The sea was calm and the sky above blue, the waters inviting. I had been looking forward to my first dive. I had adventure on my mind but no fear because I knew I would love seeing the underwater world – even as a kid I could never concentrate on swimming when my dad took me and my sister to the local pool, but I was always diving, always trying to touch the bottom, always training to hold my breath a little longer. So I knew I would love real diving. I just knew.
But the regulator felt weird in my mouth; the mask leaked, somehow I couldn’t get it to seal right. It took all of my concentration to be able to breathe once we dipped under. The water was maybe up to our waists, perhaps a little higher, but when I couldn’t find the right rhythm, I started to worry.
After the quick initiation to the use of the regulator and diver’s hand signals, we headed for deeper waters. Concerned, trying to put the moment off for a few more seconds, I was the last one of the group to put my head underwater. I can’t remember how long I stayed below the surface. Perhaps it was just a minute, perhaps longer – but when I go back to that moment in my mind, it goes by in a flash. All I remember is the dread that crept up on me. It was the terror of dying; the realisation that if I failed myself, if I failed to breathe, I would sink to the bottom of the ocean and never surface again. There was water in my mask and I couldn’t get it to drain, even when I pressed the mask like the instructor had shown previously. As I was concentrating on getting the water out of my eyes, I started to lose focus on my breathing, and suddenly I realised I didn’t know how to. We were perhaps a metre below the surface, so I quickly guided myself back up. I had fought the feeling of panic for the whole time I was underwater, and now that I could breathe freely again I felt utter and total relief.
Sidling beside my relief, though, was another feeling, a darker one: the sense of shame.
Travel blogs, inspirational quotes and Pinterest boards tell us what travel should be like. At best it can be breaking boundaries, challenging yourself and getting out of your comfort zone to grow as a person. But what happens when two wires cross? What if your sense of adventure can’t overcome your sense of comfort? Travel is supposed to be all about exploring the world outside your comfort zone but sometimes that proves to be more difficult than expected.
Your comfort zone is there for a reason. For others, there are no boundaries as to where it ends and they are the most comfortable when they’re feeling that rush of adrenaline shoot through their body; for others, that zone is smaller – not necessarily completely restricted, but it might be more well-defined and harder to get out of.There shouldn’t be a feeling of obligation to do everything or to tick off all the same things off your bucket list as everybody else does. If you feel like some activities are way out of your comfort zone, you should be able to pass them without feeling like less of a traveller. After all, travelling the world should be enjoyable for you.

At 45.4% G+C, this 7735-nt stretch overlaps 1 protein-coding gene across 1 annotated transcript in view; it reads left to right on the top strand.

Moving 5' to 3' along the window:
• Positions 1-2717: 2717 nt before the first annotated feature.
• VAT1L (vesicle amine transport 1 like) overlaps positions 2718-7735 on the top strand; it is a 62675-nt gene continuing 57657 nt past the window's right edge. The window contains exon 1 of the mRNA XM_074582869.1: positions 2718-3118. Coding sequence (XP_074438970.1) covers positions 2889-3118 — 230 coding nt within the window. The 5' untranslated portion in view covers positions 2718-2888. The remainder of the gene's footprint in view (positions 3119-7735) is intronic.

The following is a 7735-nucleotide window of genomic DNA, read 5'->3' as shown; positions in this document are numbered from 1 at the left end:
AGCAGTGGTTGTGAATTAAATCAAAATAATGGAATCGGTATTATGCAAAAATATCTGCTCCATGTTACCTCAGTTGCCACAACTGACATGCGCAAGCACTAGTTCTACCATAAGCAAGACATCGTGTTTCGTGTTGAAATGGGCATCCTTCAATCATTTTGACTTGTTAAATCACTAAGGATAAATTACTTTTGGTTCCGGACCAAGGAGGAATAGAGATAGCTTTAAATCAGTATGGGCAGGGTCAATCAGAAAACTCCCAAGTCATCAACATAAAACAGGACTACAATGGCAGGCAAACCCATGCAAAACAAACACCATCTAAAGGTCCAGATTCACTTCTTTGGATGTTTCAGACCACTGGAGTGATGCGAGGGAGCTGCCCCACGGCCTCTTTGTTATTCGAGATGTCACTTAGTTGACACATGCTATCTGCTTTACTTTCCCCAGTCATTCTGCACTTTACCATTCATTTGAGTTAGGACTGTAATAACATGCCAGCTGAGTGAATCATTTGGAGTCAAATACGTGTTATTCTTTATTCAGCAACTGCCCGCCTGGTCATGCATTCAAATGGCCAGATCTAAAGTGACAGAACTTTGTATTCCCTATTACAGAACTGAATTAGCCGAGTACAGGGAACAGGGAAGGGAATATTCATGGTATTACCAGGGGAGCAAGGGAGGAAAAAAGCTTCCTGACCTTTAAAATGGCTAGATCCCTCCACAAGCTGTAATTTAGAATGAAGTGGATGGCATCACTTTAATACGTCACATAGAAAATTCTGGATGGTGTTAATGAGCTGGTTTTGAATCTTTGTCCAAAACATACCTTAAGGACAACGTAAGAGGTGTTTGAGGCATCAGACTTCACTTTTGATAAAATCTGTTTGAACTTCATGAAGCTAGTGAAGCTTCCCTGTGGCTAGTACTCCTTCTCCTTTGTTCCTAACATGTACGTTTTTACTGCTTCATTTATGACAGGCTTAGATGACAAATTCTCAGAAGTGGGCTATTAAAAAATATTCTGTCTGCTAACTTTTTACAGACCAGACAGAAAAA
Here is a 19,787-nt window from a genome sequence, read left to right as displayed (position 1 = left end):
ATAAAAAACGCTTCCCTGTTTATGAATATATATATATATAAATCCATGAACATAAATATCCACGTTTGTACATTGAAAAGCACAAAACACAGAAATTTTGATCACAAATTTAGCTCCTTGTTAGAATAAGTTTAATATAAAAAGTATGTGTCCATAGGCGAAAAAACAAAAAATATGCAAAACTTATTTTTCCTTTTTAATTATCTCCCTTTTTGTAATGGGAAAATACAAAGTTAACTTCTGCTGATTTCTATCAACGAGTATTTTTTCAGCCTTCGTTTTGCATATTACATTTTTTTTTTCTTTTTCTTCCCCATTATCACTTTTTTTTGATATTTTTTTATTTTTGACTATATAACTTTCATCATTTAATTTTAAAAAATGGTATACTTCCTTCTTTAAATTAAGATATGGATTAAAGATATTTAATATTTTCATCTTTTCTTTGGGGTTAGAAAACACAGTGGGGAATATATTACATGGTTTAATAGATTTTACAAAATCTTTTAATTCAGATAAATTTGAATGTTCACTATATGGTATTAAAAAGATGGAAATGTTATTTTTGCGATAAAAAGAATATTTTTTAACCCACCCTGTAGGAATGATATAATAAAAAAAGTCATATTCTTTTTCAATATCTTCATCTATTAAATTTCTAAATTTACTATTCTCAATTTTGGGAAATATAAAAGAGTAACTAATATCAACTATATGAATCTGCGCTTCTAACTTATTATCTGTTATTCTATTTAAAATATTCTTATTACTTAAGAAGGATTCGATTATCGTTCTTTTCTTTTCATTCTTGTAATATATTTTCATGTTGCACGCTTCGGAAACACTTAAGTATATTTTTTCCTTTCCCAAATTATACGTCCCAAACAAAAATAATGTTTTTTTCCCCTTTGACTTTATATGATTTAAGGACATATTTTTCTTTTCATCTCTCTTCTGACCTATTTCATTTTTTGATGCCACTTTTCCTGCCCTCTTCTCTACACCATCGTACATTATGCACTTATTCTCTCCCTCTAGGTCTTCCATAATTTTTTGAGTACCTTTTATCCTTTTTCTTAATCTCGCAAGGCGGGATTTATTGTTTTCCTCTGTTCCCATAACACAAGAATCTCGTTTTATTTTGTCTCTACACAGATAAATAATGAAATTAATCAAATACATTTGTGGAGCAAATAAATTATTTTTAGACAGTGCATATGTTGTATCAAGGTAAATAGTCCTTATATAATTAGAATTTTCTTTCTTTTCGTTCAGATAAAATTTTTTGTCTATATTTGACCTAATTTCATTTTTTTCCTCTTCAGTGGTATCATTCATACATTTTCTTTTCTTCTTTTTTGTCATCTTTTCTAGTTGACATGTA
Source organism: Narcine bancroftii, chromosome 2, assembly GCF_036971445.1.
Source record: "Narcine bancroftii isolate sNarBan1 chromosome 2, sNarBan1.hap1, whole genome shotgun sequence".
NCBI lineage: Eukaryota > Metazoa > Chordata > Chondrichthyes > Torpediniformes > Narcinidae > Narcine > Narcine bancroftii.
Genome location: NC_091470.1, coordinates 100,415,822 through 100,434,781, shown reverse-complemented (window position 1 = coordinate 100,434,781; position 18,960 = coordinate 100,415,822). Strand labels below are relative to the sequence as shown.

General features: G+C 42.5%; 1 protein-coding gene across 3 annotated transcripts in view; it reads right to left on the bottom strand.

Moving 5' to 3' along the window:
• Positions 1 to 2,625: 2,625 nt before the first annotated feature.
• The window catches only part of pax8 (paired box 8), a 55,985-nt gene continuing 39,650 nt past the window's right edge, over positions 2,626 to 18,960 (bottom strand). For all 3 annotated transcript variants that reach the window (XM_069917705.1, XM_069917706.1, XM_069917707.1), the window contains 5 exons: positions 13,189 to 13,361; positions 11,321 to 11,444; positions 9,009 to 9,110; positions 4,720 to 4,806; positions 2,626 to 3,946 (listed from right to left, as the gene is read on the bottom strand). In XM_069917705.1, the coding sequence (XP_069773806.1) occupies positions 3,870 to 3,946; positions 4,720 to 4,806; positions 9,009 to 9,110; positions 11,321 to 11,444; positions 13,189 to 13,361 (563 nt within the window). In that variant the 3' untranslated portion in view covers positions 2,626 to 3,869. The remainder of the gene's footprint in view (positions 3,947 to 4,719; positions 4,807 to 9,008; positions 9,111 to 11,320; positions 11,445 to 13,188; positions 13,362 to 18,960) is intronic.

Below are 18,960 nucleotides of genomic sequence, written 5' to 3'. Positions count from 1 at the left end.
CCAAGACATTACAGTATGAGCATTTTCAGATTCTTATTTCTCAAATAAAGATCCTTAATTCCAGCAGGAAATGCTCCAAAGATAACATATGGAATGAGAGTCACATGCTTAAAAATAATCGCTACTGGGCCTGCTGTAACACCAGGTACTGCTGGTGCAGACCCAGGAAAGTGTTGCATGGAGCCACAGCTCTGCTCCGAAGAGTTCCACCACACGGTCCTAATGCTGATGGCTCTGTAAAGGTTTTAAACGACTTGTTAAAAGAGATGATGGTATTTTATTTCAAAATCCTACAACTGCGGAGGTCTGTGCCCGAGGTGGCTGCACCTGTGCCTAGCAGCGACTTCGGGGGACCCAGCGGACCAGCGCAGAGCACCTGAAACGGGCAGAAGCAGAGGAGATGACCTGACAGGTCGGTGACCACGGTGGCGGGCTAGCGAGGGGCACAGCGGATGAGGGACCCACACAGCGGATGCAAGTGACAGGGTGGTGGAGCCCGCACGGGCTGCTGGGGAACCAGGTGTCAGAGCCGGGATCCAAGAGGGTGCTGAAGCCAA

There is not one right way of adventuring or travelling, so it is also impossible to define, what a proper adventure should include. You don’t have to do everything that others are doing – I hope you don’t travel to impress others but to impress and challenge yourself, and only you can say what kind of challenges are hard enough for you. We shouldn’t let the romanticised ideas of adventure travel define our experiences that we make for ourselves. There are no must-do’s in any destination. When we find our absolute limit and find we shouldn’t go any further, we should stop pushing and enjoy the view from as far as we got.
Travelling might be all about conquering your fears and thus becoming a better, stronger person, but you shouldn’t feel compelled to do something just because many others are doing it. Instead you should focus on finding your own style of adventure. I, for one, love heights. I’ve done one bungee jump and as nervous as I am to think of the World’s highest jump in New Zealand, I am pretty sure I would do it if given the opportunity. I would also be scared to skydive, but I know I would love the feeling of flying and falling from the top of the sky. These are the kinds of adventures I am looking forward to. Not the ones that leave me on the verge of a panic attack.
You know when you were fifteen and in sex ed they told you that if you’re more excited than scared to do it, you are probably ready to do it? That principle can be applied to a lot of situations in this life.
I didn’t give up on diving immediately. A few people from my cruise group agreed that our instructor had been rushing us through the orientation and seemed, in general, very short-spanned for mistakes. With this in mind, slightly blaming my failure on the rushed instruction, I gave diving a second chance about a week later. My diving instructor on the day cruise from Cairns was a soft-spoken, amiable man, but the second I tried pushing my face down into the swelling water, I started to panic. I tried it a few times until my body stopped obeying my orders and just stayed frozen on the surface. So I gave away my oxygen tank and exchanged it for a snorkel. My fear of diving came from the fear of losing control in a very uncontrollable environment underwater, so I found a way of exploring the reefs that suited me better.
Will I ever dive again? Never say never, but right now I am happy breathing the surface air. There are many wonders in the world to see – and only a fraction of them lie underwater.
Let me know what you think and if you have ever struggled with getting out of your comfort zone! I reply to every comment and would be interested in hearing your views.